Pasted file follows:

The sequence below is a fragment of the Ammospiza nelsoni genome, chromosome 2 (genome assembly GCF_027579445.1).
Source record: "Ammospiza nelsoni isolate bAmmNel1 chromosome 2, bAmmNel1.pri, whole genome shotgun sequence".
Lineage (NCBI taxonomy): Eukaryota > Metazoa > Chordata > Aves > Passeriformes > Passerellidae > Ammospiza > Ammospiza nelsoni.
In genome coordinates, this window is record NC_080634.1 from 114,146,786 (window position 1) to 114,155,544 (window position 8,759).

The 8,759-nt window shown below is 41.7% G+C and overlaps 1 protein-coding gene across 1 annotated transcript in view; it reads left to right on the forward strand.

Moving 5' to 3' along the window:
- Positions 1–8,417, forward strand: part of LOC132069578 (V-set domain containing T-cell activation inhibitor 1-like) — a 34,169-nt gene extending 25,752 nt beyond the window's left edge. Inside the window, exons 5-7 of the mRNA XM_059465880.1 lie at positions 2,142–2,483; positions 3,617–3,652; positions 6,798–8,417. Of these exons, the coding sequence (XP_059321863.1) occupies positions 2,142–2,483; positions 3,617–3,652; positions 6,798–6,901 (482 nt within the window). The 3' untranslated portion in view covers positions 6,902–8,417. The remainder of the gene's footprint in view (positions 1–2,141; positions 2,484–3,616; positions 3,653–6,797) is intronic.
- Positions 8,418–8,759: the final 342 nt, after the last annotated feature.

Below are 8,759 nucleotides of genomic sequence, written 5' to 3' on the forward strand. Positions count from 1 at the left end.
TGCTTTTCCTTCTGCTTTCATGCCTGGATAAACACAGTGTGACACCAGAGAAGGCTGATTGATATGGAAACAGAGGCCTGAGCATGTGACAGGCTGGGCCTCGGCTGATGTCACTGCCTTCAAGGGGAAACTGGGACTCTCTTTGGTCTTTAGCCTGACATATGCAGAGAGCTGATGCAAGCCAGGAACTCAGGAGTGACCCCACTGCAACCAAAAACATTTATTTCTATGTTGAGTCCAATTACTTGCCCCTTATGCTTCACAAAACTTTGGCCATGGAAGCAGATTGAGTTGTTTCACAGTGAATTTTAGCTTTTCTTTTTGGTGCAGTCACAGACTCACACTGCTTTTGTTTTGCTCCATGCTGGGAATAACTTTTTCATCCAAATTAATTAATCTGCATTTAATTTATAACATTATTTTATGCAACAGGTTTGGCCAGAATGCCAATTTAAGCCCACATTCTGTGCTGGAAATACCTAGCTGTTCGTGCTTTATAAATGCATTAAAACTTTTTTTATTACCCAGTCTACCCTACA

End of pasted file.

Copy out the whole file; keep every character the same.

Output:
The sequence below is a fragment of the Ammospiza nelsoni genome, chromosome 2 (genome assembly GCF_027579445.1).
Source record: "Ammospiza nelsoni isolate bAmmNel1 chromosome 2, bAmmNel1.pri, whole genome shotgun sequence".
Lineage (NCBI taxonomy): Eukaryota > Metazoa > Chordata > Aves > Passeriformes > Passerellidae > Ammospiza > Ammospiza nelsoni.
In genome coordinates, this window is record NC_080634.1 from 114,146,786 (window position 1) to 114,155,544 (window position 8,759).

The 8,759-nt window shown below is 41.7% G+C and overlaps 1 protein-coding gene across 1 annotated transcript in view; it reads left to right on the forward strand.

Moving 5' to 3' along the window:
- Positions 1–8,417, forward strand: part of LOC132069578 (V-set domain containing T-cell activation inhibitor 1-like) — a 34,169-nt gene extending 25,752 nt beyond the window's left edge. Inside the window, exons 5-7 of the mRNA XM_059465880.1 lie at positions 2,142–2,483; positions 3,617–3,652; positions 6,798–8,417. Of these exons, the coding sequence (XP_059321863.1) occupies positions 2,142–2,483; positions 3,617–3,652; positions 6,798–6,901 (482 nt within the window). The 3' untranslated portion in view covers positions 6,902–8,417. The remainder of the gene's footprint in view (positions 1–2,141; positions 2,484–3,616; positions 3,653–6,797) is intronic.
- Positions 8,418–8,759: the final 342 nt, after the last annotated feature.

Below are 8,759 nucleotides of genomic sequence, written 5' to 3' on the forward strand. Positions count from 1 at the left end.
TGCTTTTCCTTCTGCTTTCATGCCTGGATAAACACAGTGTGACACCAGAGAAGGCTGATTGATATGGAAACAGAGGCCTGAGCATGTGACAGGCTGGGCCTCGGCTGATGTCACTGCCTTCAAGGGGAAACTGGGACTCTCTTTGGTCTTTAGCCTGACATATGCAGAGAGCTGATGCAAGCCAGGAACTCAGGAGTGACCCCACTGCAACCAAAAACATTTATTTCTATGTTGAGTCCAATTACTTGCCCCTTATGCTTCACAAAACTTTGGCCATGGAAGCAGATTGAGTTGTTTCACAGTGAATTTTAGCTTTTCTTTTTGGTGCAGTCACAGACTCACACTGCTTTTGTTTTGCTCCATGCTGGGAATAACTTTTTCATCCAAATTAATTAATCTGCATTTAATTTATAACATTATTTTATGCAACAGGTTTGGCCAGAATGCCAATTTAAGCCCACATTCTGTGCTGGAAATACCTAGCTGTTCGTGCTTTATAAATGCATTAAAACTTTTTTTATTACCCAGTCTACCCTACA